Review: The Lightning Thief

The Lightning Thief
The Lightning Thief by Rick Riordan

My rating: 5 of 5 stars

You shall go west, and face the god who has turned.
You shall find what was stolen, and see it safely returned.
You shall be betrayed by one who calls you a friend.
And you shall fail to save what matters most, in the end.

Have you, by any chance, suffered from one of these symptoms?
• The inability to sit still, or stay still, for a long period of time
• The urge to do something, or anything at all, which involves physical motion
• The inability to read or spell or pronounce words
• Surprisingly awesome skill in Latin
• Severe hallucinations and delusions
• The tendency to be involved in a problem, sometimes serious problem

If you suffer from the first and second symptoms, you are an ADHD sufferer. If you suffer from the third symptoms, you are dyslexic. However, if you have all the symptoms above, you might want to take a deep breath before I tell you something that definitely will change your life forever. Oh, before that, I want to make sure some extra things. Do you, by any chance, come from a single-parent family? Or have difficulty with nasty stepmother or stepfather? Has either your mom or your dad passed away since you are so small to remember a face or a voice?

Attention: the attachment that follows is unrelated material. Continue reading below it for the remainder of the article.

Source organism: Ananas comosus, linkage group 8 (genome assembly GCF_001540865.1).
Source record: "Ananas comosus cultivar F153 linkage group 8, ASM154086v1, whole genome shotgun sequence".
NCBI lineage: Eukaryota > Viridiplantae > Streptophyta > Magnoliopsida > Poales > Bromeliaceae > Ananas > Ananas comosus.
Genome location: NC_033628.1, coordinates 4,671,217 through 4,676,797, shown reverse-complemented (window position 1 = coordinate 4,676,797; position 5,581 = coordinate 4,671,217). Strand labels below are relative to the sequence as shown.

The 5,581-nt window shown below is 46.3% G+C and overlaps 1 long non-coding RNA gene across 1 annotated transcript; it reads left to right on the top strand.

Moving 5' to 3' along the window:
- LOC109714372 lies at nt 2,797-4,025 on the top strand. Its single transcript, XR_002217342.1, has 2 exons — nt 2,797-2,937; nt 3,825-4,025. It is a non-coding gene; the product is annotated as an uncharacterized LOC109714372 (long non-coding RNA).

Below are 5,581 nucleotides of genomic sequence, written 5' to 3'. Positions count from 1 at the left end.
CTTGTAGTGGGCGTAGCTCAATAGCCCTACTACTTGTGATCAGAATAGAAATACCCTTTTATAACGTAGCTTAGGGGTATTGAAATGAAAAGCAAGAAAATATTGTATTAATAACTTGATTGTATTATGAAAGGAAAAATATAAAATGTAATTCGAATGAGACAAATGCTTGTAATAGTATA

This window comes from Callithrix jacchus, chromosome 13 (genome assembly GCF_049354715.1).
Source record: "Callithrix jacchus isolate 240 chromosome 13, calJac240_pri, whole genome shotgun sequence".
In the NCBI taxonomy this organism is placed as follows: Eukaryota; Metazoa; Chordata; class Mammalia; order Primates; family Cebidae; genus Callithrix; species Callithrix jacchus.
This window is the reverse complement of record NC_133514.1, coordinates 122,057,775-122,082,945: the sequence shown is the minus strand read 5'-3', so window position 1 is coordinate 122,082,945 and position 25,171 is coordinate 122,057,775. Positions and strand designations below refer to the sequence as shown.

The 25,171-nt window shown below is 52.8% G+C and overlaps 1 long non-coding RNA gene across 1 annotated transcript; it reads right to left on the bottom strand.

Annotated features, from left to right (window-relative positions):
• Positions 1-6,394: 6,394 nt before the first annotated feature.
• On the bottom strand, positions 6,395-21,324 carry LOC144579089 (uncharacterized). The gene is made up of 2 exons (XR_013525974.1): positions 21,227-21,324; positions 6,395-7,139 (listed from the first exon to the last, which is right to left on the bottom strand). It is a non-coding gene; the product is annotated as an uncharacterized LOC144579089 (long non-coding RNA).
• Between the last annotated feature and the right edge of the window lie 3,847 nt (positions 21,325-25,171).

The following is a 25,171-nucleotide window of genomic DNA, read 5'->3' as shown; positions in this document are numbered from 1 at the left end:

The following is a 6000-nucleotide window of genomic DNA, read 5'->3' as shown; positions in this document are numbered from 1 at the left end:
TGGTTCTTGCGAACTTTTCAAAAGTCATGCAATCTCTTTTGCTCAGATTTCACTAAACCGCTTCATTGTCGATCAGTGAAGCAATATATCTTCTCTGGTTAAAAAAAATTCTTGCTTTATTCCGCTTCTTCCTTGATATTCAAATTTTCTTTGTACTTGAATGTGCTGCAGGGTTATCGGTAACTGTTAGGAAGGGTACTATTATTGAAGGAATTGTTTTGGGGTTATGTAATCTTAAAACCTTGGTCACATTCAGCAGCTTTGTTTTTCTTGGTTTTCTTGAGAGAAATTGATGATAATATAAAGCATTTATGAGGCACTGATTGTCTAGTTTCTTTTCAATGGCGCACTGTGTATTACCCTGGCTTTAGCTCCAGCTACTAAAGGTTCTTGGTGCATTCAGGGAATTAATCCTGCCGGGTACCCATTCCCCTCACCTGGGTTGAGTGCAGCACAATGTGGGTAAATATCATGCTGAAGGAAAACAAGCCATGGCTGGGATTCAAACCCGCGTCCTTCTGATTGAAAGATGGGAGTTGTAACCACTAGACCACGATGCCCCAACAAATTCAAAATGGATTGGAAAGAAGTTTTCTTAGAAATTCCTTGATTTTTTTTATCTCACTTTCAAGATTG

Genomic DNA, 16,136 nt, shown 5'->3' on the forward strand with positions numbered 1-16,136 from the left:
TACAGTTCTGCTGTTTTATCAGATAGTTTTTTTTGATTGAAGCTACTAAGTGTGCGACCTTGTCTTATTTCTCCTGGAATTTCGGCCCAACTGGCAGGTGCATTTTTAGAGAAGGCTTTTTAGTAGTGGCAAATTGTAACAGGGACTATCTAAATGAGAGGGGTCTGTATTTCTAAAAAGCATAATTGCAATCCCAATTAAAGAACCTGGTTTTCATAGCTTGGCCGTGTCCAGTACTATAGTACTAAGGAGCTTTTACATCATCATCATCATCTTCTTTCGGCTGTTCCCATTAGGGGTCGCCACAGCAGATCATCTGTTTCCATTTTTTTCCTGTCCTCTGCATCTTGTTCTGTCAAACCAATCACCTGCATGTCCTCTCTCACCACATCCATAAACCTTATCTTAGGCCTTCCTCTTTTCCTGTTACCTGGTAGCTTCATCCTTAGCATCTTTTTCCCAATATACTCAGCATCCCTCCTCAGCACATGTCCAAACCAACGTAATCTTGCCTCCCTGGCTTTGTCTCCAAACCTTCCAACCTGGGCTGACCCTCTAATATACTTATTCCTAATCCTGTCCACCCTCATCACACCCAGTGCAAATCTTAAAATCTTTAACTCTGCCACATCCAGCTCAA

If you answer all my questions with a “yes”, then I must give you my congratulation and condolence. Congratulation! You are, one hundred percent, demigod. Yes. You are half mortal and half immortal. One of your parents is a Greek god. You are special kids with special powers. But here comes my condolence because your life will get more difficult ahead, harmed by dangerous quests, monsters drawn to your power, and, the enemies of your god parent. Only you can determine whether you will survive or not. Are you scared? Don’t worry. Even the greatest demigods should start from zero at first. Like Percy Jackson, the main hero in this story.